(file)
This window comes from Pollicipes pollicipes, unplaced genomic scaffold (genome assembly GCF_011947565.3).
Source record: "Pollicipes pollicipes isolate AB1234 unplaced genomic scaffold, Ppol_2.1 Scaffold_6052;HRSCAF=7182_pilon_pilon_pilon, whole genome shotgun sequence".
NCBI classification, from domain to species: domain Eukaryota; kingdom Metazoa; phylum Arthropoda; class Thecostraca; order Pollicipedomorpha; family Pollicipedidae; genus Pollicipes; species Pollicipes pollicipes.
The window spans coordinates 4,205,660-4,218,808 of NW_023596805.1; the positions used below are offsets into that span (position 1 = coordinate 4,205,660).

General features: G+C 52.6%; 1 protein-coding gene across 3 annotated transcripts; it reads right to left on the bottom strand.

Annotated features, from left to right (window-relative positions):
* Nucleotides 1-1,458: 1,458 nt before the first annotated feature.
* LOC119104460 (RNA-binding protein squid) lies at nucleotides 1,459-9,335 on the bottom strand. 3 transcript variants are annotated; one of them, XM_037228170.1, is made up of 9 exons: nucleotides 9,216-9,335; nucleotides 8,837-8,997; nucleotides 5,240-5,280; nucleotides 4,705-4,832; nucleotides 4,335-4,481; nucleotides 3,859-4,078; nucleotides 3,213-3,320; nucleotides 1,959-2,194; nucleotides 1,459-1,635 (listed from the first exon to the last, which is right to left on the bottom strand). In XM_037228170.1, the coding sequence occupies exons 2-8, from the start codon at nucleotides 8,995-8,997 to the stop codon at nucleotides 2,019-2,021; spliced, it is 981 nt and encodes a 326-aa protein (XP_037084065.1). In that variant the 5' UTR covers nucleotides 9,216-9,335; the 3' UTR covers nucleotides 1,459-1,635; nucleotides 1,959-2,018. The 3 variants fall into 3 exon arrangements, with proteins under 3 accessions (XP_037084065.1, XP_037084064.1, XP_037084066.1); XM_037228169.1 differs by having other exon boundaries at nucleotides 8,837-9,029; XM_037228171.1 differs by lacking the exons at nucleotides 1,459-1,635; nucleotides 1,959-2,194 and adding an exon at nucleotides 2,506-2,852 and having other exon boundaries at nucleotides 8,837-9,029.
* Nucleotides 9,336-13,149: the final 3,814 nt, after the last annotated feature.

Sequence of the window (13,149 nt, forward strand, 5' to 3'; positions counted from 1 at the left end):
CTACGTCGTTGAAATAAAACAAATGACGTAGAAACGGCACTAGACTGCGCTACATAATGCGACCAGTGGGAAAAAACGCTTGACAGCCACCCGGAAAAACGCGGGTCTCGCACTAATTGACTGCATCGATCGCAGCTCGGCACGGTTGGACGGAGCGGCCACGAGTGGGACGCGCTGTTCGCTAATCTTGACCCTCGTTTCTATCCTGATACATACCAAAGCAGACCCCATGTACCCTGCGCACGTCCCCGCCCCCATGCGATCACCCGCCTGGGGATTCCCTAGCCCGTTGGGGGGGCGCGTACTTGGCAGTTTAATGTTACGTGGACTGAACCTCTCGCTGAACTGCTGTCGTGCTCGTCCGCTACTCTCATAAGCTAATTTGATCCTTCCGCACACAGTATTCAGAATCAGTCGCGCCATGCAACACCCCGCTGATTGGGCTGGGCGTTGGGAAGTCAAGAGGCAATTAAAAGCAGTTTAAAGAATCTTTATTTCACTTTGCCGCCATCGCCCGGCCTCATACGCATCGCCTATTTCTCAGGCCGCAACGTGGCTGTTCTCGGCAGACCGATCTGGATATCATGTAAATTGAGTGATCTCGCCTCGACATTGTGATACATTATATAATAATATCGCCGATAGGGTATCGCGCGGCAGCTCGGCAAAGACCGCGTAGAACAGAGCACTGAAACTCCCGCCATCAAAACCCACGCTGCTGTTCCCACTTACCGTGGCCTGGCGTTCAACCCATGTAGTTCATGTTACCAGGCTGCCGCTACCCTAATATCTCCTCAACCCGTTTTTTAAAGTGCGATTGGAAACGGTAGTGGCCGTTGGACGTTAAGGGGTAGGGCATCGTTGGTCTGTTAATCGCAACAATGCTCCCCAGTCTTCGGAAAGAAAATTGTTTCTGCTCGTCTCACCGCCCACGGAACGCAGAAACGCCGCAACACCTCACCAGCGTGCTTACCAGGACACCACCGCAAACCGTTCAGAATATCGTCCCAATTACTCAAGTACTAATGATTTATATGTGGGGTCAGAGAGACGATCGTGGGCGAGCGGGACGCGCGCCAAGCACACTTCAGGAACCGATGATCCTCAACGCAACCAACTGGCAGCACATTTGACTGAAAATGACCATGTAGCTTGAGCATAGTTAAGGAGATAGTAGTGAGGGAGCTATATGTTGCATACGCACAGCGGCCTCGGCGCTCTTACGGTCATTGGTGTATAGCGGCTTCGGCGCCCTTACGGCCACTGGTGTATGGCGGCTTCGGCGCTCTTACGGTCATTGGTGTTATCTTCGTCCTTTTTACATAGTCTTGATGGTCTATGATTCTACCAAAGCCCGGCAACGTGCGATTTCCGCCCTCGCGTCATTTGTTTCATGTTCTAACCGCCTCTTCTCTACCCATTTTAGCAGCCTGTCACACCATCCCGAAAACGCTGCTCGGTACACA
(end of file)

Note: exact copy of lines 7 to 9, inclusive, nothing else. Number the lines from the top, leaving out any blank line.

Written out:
* Nucleotides 1-1,458: 1,458 nt before the first annotated feature.
* LOC119104460 (RNA-binding protein squid) lies at nucleotides 1,459-9,335 on the bottom strand. 3 transcript variants are annotated; one of them, XM_037228170.1, is made up of 9 exons: nucleotides 9,216-9,335; nucleotides 8,837-8,997; nucleotides 5,240-5,280; nucleotides 4,705-4,832; nucleotides 4,335-4,481; nucleotides 3,859-4,078; nucleotides 3,213-3,320; nucleotides 1,959-2,194; nucleotides 1,459-1,635 (listed from the first exon to the last, which is right to left on the bottom strand). In XM_037228170.1, the coding sequence occupies exons 2-8, from the start codon at nucleotides 8,995-8,997 to the stop codon at nucleotides 2,019-2,021; spliced, it is 981 nt and encodes a 326-aa protein (XP_037084065.1). In that variant the 5' UTR covers nucleotides 9,216-9,335; the 3' UTR covers nucleotides 1,459-1,635; nucleotides 1,959-2,018. The 3 variants fall into 3 exon arrangements, with proteins under 3 accessions (XP_037084065.1, XP_037084064.1, XP_037084066.1); XM_037228169.1 differs by having other exon boundaries at nucleotides 8,837-9,029; XM_037228171.1 differs by lacking the exons at nucleotides 1,459-1,635; nucleotides 1,959-2,194 and adding an exon at nucleotides 2,506-2,852 and having other exon boundaries at nucleotides 8,837-9,029.
* Nucleotides 9,336-13,149: the final 3,814 nt, after the last annotated feature.